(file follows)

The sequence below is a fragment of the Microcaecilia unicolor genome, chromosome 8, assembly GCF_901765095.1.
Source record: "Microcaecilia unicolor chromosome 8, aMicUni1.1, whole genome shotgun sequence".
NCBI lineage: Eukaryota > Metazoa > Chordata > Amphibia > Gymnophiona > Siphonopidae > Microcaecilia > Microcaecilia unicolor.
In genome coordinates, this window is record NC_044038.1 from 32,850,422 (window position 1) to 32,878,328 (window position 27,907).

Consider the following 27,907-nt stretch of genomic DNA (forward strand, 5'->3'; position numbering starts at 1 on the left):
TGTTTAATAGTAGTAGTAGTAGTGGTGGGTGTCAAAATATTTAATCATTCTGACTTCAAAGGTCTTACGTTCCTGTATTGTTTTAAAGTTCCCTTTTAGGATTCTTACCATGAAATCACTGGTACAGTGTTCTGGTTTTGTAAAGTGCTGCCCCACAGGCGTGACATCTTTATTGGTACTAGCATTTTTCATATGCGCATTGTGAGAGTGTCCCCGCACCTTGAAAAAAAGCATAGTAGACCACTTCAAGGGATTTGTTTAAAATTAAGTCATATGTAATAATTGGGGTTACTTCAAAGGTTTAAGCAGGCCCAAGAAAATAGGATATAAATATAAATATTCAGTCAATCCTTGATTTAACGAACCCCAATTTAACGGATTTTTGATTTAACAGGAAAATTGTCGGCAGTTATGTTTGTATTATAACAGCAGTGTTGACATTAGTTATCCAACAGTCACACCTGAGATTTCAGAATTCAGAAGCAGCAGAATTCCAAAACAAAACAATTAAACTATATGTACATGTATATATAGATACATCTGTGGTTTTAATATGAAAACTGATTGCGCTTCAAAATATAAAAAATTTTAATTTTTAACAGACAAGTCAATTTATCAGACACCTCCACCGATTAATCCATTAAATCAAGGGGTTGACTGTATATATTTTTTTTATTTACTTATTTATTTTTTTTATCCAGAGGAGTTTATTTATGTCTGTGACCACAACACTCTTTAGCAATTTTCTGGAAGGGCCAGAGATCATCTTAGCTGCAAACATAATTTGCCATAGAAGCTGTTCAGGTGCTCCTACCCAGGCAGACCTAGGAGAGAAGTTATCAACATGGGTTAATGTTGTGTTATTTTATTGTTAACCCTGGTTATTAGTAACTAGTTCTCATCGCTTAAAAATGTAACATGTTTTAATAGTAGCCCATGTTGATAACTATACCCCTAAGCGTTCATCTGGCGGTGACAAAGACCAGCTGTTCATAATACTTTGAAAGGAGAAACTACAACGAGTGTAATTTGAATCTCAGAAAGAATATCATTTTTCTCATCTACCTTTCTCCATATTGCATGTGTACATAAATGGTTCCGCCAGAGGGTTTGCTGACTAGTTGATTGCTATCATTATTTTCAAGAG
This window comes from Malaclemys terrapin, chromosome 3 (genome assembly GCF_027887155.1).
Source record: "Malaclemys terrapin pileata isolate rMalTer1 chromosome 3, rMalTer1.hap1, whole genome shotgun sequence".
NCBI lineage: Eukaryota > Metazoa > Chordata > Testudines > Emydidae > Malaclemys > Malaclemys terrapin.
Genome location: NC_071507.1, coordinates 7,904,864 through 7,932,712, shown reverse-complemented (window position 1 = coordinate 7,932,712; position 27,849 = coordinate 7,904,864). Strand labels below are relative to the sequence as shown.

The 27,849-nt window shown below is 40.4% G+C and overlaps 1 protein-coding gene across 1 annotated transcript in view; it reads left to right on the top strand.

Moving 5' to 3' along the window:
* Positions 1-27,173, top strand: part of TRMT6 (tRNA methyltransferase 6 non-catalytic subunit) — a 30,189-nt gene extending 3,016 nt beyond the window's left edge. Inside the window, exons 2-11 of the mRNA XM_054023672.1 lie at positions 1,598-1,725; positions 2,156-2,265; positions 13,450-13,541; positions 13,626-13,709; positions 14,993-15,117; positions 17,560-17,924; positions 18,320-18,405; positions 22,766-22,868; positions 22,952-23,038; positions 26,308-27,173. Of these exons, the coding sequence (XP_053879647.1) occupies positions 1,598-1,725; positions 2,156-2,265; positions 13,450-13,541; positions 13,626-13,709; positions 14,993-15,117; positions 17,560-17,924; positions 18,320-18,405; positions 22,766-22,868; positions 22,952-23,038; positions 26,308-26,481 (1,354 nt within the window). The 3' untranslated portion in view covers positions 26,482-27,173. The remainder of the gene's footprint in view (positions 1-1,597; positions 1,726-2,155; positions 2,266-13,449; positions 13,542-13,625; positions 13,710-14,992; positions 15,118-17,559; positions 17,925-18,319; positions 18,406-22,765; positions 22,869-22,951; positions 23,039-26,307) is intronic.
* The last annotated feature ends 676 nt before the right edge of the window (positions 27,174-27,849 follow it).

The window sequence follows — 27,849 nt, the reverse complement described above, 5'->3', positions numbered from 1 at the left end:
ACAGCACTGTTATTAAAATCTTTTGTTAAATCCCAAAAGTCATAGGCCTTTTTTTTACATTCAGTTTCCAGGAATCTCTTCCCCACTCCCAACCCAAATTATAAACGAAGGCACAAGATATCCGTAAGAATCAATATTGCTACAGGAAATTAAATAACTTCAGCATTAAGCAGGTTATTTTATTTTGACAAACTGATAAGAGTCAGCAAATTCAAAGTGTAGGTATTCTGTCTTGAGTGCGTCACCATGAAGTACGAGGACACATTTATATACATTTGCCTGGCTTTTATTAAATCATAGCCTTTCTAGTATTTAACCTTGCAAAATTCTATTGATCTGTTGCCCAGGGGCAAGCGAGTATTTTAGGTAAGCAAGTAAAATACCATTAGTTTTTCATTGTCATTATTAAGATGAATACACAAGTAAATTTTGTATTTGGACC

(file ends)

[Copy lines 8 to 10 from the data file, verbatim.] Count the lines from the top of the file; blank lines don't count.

Source record: "Malaclemys terrapin pileata isolate rMalTer1 chromosome 3, rMalTer1.hap1, whole genome shotgun sequence".
NCBI lineage: Eukaryota > Metazoa > Chordata > Testudines > Emydidae > Malaclemys > Malaclemys terrapin.
Genome location: NC_071507.1, coordinates 7,904,864 through 7,932,712, shown reverse-complemented (window position 1 = coordinate 7,932,712; position 27,849 = coordinate 7,904,864). Strand labels below are relative to the sequence as shown.